VICTOR — A legal loophole is being blamed for activity local conservationists say is inexcusable: the harvesting of mature trees in what is about to be protected by a “no touch” conservation easement.
But officials say the Victor developer — Frank Affronti of Affronti Development LLC — broke no law by selectively felling trees on Plaster Mill and McMahon roads before easements were filed. Affronti said he was properly maintaining the woods and providing for future growth.
According to Code Enforcement Officer Alan Benedict, the Town of Victor doesn’t have any law against the harvesting of wood — pretty much anyone can do it. He said the loophole came about because, although approval had been given by the Planning Board to move ahead on the Plaster Mill Road housing development called Tuscany Hills, the town attorney had not yet filed easements — so final subdivision plans had not yet been signed.
Residents alerted Benedict to the activity on Plaster Mill Road in November. That’s when he visited Tuscany Hills to investigate and document the work, and said it appeared to be “typical of a logging operation.” He estimated a total of 200 or more trees had been taking down.
“It appeared that larger, mature trees had been harvested, leaving behind smaller ones for future growth,” said Benedict. All were in areas designated as "no touch" conservation easements, either because of steep slopes or because of the trees, he said.
“When a developer puts an application in and says they’re going to preserve areas because that’s what the town wants, you expect in good faith that nothing is going to change until everything is signed,” said Benedict.
According to Planning Board Chair Joe Logan, the Plaster Mill Road site shouldn’t have had any disturbance on it. The cleared trees went beyond the limits that were approved for site disturbance prior to having the easements filed.
“It’s certainly disappointing in the very least,” said Logan. “You would expect them to not do any work, especially in those most restricted areas.”
Affronti said he’s “not trying to ruin the property in any way,” and in fact did the harvesting “for the protection of the other trees that are there so they will grow properly.”
“I’m maintaining the woods like they should be,” said Affronti. “I had three different people look at it before I did anything, to get opinions about what should be done.”
His company, Affronti Development LLC — is based in Ontario in Wayne County — has two Victor projects in the works. The Tuscany Hills Subdivision on Plaster Mill Road will offer 27 single-family homes on 54 acres, priced between $300,000 and $400,000. The final subdivision was approved, with conditions, in May 2013.
Just around the corner on McMahon Road, Ballerina Court will feature 71 single-family homes, priced in the neighborhood of $200,000, on 59.6 acres. Phase 1 of Ballerina Court, approved in August 2013, will put 23 single-family homes on 18.8 acres.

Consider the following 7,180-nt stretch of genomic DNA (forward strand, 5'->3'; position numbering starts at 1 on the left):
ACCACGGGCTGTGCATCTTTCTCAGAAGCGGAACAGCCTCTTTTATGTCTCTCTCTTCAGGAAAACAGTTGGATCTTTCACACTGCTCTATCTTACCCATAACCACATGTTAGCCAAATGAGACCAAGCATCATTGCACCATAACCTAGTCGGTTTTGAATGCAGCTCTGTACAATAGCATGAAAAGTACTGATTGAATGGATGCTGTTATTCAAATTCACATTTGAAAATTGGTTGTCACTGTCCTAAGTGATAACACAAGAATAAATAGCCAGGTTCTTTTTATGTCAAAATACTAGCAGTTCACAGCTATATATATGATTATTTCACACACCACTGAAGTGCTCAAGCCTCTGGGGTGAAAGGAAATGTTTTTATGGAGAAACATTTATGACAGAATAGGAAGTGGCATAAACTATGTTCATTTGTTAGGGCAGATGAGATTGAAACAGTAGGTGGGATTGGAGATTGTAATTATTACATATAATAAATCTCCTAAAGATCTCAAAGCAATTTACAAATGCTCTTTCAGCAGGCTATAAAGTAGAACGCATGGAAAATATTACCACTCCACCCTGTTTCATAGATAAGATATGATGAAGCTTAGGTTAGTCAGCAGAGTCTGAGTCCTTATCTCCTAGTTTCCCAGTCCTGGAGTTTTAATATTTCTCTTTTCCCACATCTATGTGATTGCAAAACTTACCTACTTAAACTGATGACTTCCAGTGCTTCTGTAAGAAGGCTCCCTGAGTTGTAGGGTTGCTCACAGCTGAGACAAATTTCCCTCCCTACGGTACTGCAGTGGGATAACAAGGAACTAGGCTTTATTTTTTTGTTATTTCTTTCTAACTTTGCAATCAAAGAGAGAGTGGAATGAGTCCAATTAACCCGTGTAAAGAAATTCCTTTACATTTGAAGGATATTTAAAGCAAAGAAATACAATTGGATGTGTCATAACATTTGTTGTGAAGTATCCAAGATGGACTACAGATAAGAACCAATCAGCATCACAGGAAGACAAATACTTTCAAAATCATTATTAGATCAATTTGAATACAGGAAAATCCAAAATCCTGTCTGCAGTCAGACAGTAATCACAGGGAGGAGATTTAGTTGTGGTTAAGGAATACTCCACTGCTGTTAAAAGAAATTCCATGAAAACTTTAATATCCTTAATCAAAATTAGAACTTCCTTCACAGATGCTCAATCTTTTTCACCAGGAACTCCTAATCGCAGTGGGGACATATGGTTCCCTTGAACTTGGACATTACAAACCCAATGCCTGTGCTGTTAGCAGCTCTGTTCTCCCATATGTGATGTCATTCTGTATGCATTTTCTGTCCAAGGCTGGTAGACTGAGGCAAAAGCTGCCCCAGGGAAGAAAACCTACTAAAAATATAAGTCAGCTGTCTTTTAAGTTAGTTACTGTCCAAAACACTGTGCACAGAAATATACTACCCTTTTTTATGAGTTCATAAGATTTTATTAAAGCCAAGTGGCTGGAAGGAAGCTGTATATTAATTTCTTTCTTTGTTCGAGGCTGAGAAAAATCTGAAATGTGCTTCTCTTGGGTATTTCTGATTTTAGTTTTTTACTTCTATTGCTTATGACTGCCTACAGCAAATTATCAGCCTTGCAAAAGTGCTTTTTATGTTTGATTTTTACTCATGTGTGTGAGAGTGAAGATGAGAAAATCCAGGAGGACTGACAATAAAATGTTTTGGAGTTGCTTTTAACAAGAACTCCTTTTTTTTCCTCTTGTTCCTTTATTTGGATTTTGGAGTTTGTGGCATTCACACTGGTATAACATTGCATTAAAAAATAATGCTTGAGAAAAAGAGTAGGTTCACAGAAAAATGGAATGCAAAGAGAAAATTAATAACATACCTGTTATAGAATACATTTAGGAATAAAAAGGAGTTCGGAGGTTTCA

Logan said he believed logging had been going on at both development sites.
“I am not, and never have had intention of, taking all the trees out,” said Affronti. “When you walk in, the woods looks like a woods — it doesn’t look like someone came in and cut everything down.”
The harvesting was completed several weeks ago, and the bulk of the wood has been sold, Affronti said, and at least one neighbor will be using some of the felled treetops for firewood.
Victoria Woods resident Gayle Rachford lives in a townhouse adjacent to the future Ballerina Court. She said she’s been watching trees come down for several months, and strongly objects to what she believes is a lack of “good faith.”
“As a neighbor, a conservationist and a concerned community member, I feel rather betrayed that they took these trees down,” said Rachford. “How legal it was is irrelevant. What disgusted me was that he took trees from within the conservation area.”
Rachford said she believes a developer should respect both the explicit and intended wishes of the community and its elected officials, and doesn’t believe the town “should be awarding permits to a developer who disregards those wishes.”
Affronti said he just wants his subdivisions to be the best in town, and hopes when he’s done with the job, people will say, “The man did everything he said he was going to do.”
“I’ve got a long ways to go in Victor — I’ve got a lot of work to do,” said Affronti. “I want both my subdivisions to look great — and they will look great.”
He hopes to start construction as soon as possible, having originally hoped to have both developments completed in 2013.
The next step for the town, according to Benedict, will be to codify limits, or better controls, over a developer’s activity once they submit an application. That will most likely involve preparing an update to the town’s approval process so that easements are filed prior to developers being able to touch the property, said Logan.
Conservation Board Chair Donna Clements said to her knowledge this is a situation that has never come up before.
“Hopefully this will be the last time,” she said. “There’s not much you can do now — the trees are cut.”